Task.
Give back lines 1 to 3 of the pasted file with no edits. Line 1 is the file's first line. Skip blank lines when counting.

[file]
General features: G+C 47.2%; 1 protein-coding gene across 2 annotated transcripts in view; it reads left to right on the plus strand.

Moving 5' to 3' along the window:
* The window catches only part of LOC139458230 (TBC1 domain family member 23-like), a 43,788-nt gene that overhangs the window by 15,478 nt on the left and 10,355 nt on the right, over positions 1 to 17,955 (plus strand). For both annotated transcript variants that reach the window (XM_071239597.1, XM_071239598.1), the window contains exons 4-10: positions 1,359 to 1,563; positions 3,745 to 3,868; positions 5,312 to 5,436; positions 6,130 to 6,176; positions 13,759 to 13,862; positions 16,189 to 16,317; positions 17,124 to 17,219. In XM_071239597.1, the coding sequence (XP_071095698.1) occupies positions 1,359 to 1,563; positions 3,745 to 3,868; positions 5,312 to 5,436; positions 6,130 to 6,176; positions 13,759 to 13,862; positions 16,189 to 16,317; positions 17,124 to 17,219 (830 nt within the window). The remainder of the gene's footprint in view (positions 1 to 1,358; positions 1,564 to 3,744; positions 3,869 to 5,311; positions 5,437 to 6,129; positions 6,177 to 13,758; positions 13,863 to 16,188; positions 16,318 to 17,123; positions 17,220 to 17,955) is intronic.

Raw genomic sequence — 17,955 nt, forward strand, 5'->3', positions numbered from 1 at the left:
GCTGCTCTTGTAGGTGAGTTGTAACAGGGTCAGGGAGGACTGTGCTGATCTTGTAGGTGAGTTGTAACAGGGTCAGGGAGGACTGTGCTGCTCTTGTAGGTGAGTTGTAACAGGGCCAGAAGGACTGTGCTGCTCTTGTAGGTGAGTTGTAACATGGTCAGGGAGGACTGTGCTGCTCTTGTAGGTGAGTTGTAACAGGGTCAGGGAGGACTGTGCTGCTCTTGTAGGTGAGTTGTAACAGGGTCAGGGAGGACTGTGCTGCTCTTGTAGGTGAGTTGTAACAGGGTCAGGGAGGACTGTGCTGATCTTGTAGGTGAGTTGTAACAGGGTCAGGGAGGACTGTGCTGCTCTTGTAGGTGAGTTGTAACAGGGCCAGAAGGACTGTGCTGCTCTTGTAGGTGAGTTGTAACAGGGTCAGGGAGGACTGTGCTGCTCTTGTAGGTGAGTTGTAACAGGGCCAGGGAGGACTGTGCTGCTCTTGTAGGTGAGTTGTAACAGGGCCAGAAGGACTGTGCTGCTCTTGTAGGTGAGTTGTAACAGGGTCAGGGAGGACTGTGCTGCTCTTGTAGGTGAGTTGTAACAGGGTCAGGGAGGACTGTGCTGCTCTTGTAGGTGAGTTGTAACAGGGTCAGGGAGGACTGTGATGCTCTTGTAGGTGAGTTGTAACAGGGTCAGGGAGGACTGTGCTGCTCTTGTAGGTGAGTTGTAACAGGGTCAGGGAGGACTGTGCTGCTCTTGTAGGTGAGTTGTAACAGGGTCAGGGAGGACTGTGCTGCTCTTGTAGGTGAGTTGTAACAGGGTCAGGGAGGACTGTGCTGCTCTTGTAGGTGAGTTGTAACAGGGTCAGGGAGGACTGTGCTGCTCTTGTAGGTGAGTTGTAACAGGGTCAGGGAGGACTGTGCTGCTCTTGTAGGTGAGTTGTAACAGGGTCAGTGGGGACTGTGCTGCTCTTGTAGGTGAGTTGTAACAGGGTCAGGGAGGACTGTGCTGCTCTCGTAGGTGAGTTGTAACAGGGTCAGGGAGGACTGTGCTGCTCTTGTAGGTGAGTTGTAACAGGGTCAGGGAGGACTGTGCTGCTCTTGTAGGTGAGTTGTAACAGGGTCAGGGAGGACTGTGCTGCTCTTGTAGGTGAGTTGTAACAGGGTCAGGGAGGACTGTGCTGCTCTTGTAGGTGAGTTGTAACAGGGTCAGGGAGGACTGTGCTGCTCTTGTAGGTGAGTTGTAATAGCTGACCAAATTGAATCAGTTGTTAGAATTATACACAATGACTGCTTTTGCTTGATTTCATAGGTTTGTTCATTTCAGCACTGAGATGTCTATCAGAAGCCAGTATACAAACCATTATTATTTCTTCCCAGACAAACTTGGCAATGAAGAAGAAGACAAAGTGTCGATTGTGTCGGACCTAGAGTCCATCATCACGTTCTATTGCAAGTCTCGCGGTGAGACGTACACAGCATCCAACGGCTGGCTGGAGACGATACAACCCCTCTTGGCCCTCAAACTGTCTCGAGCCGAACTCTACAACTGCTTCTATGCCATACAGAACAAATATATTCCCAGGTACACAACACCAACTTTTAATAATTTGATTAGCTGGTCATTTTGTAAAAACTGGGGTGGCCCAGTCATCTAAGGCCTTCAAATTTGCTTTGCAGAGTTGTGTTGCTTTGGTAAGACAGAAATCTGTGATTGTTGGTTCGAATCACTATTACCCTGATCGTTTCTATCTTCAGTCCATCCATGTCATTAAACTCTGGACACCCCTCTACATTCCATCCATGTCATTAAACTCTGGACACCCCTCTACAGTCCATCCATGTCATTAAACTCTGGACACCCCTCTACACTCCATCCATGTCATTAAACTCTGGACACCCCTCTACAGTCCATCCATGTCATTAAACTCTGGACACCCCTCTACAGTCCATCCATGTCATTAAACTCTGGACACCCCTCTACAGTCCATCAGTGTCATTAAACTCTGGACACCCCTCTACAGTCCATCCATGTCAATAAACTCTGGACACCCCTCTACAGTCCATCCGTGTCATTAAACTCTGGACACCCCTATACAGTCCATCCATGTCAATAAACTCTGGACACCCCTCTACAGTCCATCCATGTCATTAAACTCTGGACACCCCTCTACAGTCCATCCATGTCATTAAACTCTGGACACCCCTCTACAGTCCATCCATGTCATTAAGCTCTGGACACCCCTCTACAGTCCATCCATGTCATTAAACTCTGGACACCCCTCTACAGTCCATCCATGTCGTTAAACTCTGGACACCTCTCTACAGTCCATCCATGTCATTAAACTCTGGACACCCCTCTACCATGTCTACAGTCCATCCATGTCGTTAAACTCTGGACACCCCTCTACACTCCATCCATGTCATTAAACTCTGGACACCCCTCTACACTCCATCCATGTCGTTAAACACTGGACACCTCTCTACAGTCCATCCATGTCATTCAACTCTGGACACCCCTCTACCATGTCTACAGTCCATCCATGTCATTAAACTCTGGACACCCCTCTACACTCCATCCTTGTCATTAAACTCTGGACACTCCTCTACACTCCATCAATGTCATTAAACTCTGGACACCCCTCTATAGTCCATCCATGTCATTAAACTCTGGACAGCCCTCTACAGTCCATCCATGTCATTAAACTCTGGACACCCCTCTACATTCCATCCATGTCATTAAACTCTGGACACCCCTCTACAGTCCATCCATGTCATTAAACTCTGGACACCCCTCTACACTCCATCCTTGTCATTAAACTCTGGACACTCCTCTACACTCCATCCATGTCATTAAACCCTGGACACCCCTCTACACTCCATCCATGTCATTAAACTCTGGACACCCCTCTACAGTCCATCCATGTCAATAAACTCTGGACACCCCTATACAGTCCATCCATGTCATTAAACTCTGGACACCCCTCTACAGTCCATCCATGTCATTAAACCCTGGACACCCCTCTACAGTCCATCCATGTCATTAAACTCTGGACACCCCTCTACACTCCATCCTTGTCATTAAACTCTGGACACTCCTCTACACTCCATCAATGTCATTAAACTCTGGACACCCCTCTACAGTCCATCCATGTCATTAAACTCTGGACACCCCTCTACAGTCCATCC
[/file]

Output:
General features: G+C 47.2%; 1 protein-coding gene across 2 annotated transcripts in view; it reads left to right on the plus strand.

Moving 5' to 3' along the window:
* The window catches only part of LOC139458230 (TBC1 domain family member 23-like), a 43,788-nt gene that overhangs the window by 15,478 nt on the left and 10,355 nt on the right, over positions 1 to 17,955 (plus strand). For both annotated transcript variants that reach the window (XM_071239597.1, XM_071239598.1), the window contains exons 4-10: positions 1,359 to 1,563; positions 3,745 to 3,868; positions 5,312 to 5,436; positions 6,130 to 6,176; positions 13,759 to 13,862; positions 16,189 to 16,317; positions 17,124 to 17,219. In XM_071239597.1, the coding sequence (XP_071095698.1) occupies positions 1,359 to 1,563; positions 3,745 to 3,868; positions 5,312 to 5,436; positions 6,130 to 6,176; positions 13,759 to 13,862; positions 16,189 to 16,317; positions 17,124 to 17,219 (830 nt within the window). The remainder of the gene's footprint in view (positions 1 to 1,358; positions 1,564 to 3,744; positions 3,869 to 5,311; positions 5,437 to 6,129; positions 6,177 to 13,758; positions 13,863 to 16,188; positions 16,318 to 17,123; positions 17,220 to 17,955) is intronic.